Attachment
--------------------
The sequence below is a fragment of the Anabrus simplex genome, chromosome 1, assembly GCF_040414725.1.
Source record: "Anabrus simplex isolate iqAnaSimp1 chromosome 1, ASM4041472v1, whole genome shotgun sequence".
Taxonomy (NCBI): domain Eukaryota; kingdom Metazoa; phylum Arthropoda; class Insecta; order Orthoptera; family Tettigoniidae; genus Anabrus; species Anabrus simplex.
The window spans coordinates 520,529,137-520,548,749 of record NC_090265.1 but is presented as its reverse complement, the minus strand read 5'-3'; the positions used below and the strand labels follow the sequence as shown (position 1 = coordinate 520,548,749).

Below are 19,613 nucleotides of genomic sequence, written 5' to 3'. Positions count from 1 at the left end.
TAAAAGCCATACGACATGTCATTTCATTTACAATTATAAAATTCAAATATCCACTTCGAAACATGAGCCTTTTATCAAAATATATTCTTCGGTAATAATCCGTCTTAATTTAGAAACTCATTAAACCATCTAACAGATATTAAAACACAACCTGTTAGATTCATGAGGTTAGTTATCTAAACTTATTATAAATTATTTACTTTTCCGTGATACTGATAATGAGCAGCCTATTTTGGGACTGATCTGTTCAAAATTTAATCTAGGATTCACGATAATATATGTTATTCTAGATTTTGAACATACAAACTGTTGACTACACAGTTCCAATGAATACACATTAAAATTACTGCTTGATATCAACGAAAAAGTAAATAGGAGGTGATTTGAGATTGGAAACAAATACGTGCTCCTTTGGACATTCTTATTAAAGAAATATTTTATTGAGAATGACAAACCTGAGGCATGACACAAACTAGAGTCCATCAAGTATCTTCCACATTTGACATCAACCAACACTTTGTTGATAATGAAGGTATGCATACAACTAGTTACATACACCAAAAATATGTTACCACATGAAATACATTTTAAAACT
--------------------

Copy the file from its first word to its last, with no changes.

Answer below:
The sequence below is a fragment of the Anabrus simplex genome, chromosome 1, assembly GCF_040414725.1.
Source record: "Anabrus simplex isolate iqAnaSimp1 chromosome 1, ASM4041472v1, whole genome shotgun sequence".
Taxonomy (NCBI): domain Eukaryota; kingdom Metazoa; phylum Arthropoda; class Insecta; order Orthoptera; family Tettigoniidae; genus Anabrus; species Anabrus simplex.
The window spans coordinates 520,529,137-520,548,749 of record NC_090265.1 but is presented as its reverse complement, the minus strand read 5'-3'; the positions used below and the strand labels follow the sequence as shown (position 1 = coordinate 520,548,749).

Below are 19,613 nucleotides of genomic sequence, written 5' to 3'. Positions count from 1 at the left end.
TAAAAGCCATACGACATGTCATTTCATTTACAATTATAAAATTCAAATATCCACTTCGAAACATGAGCCTTTTATCAAAATATATTCTTCGGTAATAATCCGTCTTAATTTAGAAACTCATTAAACCATCTAACAGATATTAAAACACAACCTGTTAGATTCATGAGGTTAGTTATCTAAACTTATTATAAATTATTTACTTTTCCGTGATACTGATAATGAGCAGCCTATTTTGGGACTGATCTGTTCAAAATTTAATCTAGGATTCACGATAATATATGTTATTCTAGATTTTGAACATACAAACTGTTGACTACACAGTTCCAATGAATACACATTAAAATTACTGCTTGATATCAACGAAAAAGTAAATAGGAGGTGATTTGAGATTGGAAACAAATACGTGCTCCTTTGGACATTCTTATTAAAGAAATATTTTATTGAGAATGACAAACCTGAGGCATGACACAAACTAGAGTCCATCAAGTATCTTCCACATTTGACATCAACCAACACTTTGTTGATAATGAAGGTATGCATACAACTAGTTACATACACCAAAAATATGTTACCACATGAAATACATTTTAAAACT